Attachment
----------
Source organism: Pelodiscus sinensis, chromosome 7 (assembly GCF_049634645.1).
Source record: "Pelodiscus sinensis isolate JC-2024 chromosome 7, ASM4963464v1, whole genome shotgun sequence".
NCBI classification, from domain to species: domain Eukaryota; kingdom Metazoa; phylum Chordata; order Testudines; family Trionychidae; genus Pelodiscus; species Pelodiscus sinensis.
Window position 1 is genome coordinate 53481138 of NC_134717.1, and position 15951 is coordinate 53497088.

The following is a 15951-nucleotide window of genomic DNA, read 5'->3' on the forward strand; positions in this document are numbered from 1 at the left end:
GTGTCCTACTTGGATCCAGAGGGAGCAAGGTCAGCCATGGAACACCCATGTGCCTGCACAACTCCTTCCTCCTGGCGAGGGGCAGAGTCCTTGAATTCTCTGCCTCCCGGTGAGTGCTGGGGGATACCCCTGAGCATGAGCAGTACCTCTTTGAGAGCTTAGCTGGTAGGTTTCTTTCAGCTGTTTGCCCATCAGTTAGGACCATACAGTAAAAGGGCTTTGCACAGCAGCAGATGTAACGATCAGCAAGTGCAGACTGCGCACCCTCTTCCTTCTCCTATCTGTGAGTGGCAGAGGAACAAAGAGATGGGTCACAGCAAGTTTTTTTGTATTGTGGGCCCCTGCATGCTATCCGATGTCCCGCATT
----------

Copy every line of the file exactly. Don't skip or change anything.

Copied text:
Source organism: Pelodiscus sinensis, chromosome 7 (assembly GCF_049634645.1).
Source record: "Pelodiscus sinensis isolate JC-2024 chromosome 7, ASM4963464v1, whole genome shotgun sequence".
NCBI classification, from domain to species: domain Eukaryota; kingdom Metazoa; phylum Chordata; order Testudines; family Trionychidae; genus Pelodiscus; species Pelodiscus sinensis.
Window position 1 is genome coordinate 53481138 of NC_134717.1, and position 15951 is coordinate 53497088.

The following is a 15951-nucleotide window of genomic DNA, read 5'->3' on the forward strand; positions in this document are numbered from 1 at the left end:
GTGTCCTACTTGGATCCAGAGGGAGCAAGGTCAGCCATGGAACACCCATGTGCCTGCACAACTCCTTCCTCCTGGCGAGGGGCAGAGTCCTTGAATTCTCTGCCTCCCGGTGAGTGCTGGGGGATACCCCTGAGCATGAGCAGTACCTCTTTGAGAGCTTAGCTGGTAGGTTTCTTTCAGCTGTTTGCCCATCAGTTAGGACCATACAGTAAAAGGGCTTTGCACAGCAGCAGATGTAACGATCAGCAAGTGCAGACTGCGCACCCTCTTCCTTCTCCTATCTGTGAGTGGCAGAGGAACAAAGAGATGGGTCACAGCAAGTTTTTTTGTATTGTGGGCCCCTGCATGCTATCCGATGTCCCGCATT